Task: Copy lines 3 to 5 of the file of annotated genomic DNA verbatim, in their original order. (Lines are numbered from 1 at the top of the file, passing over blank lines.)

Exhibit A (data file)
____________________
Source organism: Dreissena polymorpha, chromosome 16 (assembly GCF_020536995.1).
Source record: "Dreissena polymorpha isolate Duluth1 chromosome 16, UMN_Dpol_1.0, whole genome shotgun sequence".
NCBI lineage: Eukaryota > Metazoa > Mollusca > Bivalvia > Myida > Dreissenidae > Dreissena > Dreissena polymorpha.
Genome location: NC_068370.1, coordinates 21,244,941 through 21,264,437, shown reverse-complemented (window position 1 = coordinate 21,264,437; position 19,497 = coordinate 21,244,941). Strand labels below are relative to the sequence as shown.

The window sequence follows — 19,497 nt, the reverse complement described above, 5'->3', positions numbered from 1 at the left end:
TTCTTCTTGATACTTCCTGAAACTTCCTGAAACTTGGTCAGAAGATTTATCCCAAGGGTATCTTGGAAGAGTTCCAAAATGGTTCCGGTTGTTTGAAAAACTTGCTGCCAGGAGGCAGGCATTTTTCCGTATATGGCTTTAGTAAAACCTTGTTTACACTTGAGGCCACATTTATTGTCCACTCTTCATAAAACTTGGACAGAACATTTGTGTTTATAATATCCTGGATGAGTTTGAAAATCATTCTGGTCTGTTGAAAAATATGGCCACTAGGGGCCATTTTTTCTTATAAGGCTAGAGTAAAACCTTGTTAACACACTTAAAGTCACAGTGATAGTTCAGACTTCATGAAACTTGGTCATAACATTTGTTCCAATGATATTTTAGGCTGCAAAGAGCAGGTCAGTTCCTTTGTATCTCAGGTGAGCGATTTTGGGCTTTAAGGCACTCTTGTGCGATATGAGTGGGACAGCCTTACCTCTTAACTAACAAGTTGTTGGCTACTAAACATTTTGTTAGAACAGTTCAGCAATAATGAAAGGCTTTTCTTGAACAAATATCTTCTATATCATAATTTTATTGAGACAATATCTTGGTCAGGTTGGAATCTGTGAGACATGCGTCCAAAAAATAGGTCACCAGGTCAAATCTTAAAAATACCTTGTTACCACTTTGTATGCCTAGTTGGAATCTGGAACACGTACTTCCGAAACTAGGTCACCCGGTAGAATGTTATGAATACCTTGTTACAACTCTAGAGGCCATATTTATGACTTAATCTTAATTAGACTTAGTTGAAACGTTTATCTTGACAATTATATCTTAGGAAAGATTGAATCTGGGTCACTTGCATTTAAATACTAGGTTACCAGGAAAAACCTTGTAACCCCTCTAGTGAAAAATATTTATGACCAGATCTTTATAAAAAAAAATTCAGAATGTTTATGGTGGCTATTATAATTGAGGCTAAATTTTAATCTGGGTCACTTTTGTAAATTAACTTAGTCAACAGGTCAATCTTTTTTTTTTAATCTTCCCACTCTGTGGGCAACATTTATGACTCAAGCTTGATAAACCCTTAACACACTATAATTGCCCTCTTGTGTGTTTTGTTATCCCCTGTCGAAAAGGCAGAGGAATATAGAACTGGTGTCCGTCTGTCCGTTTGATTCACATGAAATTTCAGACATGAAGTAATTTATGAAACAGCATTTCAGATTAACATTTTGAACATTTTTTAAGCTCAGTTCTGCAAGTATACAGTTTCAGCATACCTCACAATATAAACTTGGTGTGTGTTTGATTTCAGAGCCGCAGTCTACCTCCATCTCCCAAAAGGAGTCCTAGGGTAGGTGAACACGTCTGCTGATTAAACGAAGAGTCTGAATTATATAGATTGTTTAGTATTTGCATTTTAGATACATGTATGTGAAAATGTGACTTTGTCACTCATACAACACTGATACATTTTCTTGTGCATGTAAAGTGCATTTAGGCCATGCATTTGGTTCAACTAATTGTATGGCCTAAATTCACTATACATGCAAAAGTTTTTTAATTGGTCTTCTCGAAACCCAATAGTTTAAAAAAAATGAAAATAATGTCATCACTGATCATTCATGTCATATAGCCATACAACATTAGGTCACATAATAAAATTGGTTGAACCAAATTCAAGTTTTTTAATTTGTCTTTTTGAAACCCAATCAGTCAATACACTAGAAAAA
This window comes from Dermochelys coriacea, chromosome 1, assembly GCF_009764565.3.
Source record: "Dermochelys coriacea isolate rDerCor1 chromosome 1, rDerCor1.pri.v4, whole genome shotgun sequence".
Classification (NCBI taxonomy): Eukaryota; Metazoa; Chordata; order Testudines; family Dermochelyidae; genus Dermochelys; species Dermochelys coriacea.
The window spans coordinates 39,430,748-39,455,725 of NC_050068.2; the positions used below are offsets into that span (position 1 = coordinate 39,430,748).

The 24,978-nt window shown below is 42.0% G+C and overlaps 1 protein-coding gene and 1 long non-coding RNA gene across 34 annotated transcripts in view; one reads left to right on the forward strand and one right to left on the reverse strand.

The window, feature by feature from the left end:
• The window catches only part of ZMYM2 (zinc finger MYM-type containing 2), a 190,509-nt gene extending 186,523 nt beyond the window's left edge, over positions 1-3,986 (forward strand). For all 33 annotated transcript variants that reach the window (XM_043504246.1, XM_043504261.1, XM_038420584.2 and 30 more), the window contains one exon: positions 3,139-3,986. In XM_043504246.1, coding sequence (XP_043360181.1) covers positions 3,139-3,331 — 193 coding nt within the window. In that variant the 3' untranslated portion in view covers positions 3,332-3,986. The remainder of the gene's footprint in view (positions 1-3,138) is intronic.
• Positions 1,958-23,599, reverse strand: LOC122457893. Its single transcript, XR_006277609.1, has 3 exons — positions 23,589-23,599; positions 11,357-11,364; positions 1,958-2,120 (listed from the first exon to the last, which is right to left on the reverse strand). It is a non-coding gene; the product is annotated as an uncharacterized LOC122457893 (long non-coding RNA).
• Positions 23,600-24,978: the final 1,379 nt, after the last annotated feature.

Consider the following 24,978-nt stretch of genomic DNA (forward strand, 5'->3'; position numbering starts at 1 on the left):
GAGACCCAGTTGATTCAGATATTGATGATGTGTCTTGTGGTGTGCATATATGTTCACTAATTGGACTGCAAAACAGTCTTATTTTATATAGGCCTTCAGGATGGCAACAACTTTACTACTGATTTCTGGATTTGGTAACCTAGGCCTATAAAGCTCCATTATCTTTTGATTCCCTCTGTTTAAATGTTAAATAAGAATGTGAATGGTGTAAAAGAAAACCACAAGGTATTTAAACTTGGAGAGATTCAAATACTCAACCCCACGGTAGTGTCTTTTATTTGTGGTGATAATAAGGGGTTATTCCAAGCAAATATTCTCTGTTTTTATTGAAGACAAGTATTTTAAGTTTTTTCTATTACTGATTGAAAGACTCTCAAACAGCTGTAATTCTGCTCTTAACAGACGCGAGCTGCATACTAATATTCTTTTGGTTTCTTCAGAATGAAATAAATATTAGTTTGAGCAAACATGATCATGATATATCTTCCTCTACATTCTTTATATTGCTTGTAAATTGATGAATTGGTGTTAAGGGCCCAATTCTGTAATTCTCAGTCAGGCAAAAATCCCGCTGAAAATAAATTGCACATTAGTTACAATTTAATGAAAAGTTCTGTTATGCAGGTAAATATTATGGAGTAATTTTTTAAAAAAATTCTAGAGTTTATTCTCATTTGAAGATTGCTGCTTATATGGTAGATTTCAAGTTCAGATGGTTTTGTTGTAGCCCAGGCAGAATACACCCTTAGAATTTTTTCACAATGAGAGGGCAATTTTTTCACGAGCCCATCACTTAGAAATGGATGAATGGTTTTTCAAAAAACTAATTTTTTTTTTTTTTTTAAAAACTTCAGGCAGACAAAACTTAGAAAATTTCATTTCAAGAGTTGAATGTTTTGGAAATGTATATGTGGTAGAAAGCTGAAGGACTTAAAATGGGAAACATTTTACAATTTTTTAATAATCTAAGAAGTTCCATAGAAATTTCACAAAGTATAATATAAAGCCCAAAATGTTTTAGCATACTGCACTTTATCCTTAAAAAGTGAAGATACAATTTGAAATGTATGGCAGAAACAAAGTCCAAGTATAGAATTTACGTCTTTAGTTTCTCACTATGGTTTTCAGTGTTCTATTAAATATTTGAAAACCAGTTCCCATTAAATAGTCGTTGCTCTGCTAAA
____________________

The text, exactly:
NCBI lineage: Eukaryota > Metazoa > Mollusca > Bivalvia > Myida > Dreissenidae > Dreissena > Dreissena polymorpha.
Genome location: NC_068370.1, coordinates 21,244,941 through 21,264,437, shown reverse-complemented (window position 1 = coordinate 21,264,437; position 19,497 = coordinate 21,244,941). Strand labels below are relative to the sequence as shown.

The window sequence follows — 19,497 nt, the reverse complement described above, 5'->3', positions numbered from 1 at the left end: